Growing pattern:- Perennial.
Lavender aroma therapy has become an increasingly popular way to ease anxiety, fatigue and headaches. It can even increase your mental functioning. Besides being inhaled the herb may also be taken orally or be rubbed on the skin to treat such conditions as toothache, loss of appetite and sprains. Adding a touch of lavender oil to your bath can improve your circulation not to mention relieve your tired and achy feet after some marathon shopping at the mall or to un-stress after a bad day at work.
Lavender quickly became a staple herb in the kitchens and apothecaries of yesteryear and was also a valuable trade commodity, some varieties of distilled lavender oils commanding high sums. The use of lavender in cultural and traditional settings may differ from concepts accepted by current Western medicine. When considering the use of herbal supplements, consultation with a primary health care professional is advisable.
Additionally, consultation with a practitioner trained in the uses of herbal/health supplements may be beneficial, and coordination of treatment among all health care providers involved may be advantageous. Lavender is also known as Lavandula angustifolia, aspic, lavandin, spike lavender, and true lavender.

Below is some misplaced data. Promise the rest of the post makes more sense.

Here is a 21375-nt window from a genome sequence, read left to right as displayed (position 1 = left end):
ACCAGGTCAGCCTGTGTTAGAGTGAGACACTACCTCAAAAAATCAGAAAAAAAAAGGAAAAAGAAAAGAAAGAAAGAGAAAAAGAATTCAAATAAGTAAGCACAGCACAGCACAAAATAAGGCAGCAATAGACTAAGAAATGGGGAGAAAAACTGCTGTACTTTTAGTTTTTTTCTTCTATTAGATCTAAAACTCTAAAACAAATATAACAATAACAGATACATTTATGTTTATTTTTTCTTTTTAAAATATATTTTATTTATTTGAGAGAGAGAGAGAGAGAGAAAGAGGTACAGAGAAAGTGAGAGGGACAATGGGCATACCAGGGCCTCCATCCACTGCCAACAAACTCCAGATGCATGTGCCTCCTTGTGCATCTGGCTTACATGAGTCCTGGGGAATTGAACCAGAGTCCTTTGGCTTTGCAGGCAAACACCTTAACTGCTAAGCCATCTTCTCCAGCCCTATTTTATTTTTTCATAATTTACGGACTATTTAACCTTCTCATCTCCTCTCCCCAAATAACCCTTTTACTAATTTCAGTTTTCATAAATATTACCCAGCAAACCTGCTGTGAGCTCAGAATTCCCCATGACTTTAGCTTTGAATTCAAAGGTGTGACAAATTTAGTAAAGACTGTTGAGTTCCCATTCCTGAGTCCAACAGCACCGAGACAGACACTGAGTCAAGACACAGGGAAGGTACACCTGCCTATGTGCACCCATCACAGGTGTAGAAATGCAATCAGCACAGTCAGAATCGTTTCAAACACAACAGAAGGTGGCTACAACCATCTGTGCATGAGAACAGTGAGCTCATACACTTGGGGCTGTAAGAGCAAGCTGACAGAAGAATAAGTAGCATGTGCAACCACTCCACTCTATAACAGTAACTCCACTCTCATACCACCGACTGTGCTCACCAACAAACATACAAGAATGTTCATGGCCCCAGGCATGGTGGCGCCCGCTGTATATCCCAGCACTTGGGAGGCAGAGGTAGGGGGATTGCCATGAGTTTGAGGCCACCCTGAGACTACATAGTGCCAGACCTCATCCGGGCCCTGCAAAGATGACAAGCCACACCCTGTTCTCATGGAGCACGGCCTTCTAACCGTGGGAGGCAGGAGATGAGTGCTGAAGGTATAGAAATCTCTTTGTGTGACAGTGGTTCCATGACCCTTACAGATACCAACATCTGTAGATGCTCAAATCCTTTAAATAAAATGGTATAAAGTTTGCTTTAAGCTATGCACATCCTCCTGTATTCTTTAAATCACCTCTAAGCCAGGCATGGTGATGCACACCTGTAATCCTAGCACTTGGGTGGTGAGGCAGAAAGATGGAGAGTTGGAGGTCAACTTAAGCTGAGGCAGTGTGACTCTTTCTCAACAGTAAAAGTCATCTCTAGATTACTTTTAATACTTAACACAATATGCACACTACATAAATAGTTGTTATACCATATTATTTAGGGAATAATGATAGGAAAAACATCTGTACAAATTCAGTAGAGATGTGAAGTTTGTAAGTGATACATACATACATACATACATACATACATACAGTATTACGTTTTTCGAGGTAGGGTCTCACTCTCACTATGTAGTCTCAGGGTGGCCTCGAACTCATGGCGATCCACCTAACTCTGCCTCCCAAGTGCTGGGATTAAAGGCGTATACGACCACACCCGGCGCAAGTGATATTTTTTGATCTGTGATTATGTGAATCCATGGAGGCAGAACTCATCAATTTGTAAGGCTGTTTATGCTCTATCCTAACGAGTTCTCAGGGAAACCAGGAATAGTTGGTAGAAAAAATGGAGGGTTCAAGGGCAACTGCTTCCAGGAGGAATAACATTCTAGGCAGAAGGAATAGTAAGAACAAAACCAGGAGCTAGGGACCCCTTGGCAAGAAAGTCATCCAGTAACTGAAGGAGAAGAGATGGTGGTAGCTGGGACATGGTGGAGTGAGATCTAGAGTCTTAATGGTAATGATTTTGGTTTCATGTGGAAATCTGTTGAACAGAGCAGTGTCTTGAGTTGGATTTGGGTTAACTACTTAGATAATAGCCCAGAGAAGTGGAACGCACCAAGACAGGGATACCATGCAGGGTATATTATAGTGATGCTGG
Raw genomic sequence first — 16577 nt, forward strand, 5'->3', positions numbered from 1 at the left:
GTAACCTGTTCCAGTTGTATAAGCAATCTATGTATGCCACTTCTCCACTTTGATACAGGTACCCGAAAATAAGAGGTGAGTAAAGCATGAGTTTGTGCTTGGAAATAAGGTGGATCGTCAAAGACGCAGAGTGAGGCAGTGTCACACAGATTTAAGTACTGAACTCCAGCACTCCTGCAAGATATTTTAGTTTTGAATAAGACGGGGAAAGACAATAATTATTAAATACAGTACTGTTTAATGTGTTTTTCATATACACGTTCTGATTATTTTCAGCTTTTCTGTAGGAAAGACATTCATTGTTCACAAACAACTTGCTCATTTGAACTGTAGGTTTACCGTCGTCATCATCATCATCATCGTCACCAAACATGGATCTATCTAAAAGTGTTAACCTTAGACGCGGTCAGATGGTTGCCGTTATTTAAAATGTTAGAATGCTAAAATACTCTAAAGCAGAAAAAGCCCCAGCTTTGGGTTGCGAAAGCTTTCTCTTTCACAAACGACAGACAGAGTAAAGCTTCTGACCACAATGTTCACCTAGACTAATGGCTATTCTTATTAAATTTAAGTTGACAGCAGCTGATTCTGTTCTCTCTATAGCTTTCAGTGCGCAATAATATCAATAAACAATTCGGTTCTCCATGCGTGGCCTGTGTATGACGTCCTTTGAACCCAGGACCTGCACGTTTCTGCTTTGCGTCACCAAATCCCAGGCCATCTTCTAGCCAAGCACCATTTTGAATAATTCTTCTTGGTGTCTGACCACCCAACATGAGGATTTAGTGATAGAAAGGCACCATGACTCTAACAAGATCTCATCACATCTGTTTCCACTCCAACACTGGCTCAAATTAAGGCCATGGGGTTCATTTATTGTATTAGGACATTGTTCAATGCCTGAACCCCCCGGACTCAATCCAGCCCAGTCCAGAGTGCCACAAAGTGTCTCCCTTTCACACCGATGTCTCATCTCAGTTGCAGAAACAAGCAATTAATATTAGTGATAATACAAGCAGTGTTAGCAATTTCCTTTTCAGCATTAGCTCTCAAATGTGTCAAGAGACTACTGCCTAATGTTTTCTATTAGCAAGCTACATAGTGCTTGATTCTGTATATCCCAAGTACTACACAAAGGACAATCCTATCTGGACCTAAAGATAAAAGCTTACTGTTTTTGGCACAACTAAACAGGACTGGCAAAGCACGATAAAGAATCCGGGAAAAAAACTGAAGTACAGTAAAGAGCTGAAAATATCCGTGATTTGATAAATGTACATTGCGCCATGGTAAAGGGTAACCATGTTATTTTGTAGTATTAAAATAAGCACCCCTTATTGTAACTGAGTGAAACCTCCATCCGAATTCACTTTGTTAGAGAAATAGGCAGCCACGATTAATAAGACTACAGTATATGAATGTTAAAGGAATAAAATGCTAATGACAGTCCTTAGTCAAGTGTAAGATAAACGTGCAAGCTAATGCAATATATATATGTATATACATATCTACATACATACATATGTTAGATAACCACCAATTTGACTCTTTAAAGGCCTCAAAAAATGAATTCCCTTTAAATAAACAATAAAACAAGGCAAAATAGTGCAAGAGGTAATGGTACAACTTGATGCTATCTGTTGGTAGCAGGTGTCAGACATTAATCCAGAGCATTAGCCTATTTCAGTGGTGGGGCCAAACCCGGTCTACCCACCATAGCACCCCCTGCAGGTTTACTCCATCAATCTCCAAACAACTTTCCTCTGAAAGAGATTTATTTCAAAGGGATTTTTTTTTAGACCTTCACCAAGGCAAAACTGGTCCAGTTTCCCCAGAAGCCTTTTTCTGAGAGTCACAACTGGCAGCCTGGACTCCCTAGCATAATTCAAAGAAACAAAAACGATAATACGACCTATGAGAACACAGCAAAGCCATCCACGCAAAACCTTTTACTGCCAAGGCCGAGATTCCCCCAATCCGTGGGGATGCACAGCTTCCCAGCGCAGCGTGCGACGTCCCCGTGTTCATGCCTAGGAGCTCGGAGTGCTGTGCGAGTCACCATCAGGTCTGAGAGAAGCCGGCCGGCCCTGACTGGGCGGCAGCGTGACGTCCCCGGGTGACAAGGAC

Lavender has been used for many purposes including loss of appetite, nervousness, insomnia, acne, headaches, diabetes, rheumatic pain, nerve pain, and colds. Lavender is a bushy, branching shrub, whose lower branches are woody, although the young stems are herbaceous. It grows to a maximum height of three feet. Stems and leaves are covered with fine grey hairs. The evergreen leaves are silvery grey, eight times as long as wide, up to two inches in length, linear, smooth edged, and opposite.
Uses of Lavender:-
Lavender can be used in connection with the following conditions and symptoms:-
Used in rubbing oils for sore joints. An infusion can be used as a cold compress for headaches. Added to many cosmetics lavender has always been valued for its perfume. Lavender bags are used for linen and Lavender is again being used in cooking, for example in ice cream and biscuits.
When used in the recommended dosage, lavender is not considered harmful. Some people have reported developing contact dermatitis (a rash) when lavender oil is used directly on the skin.
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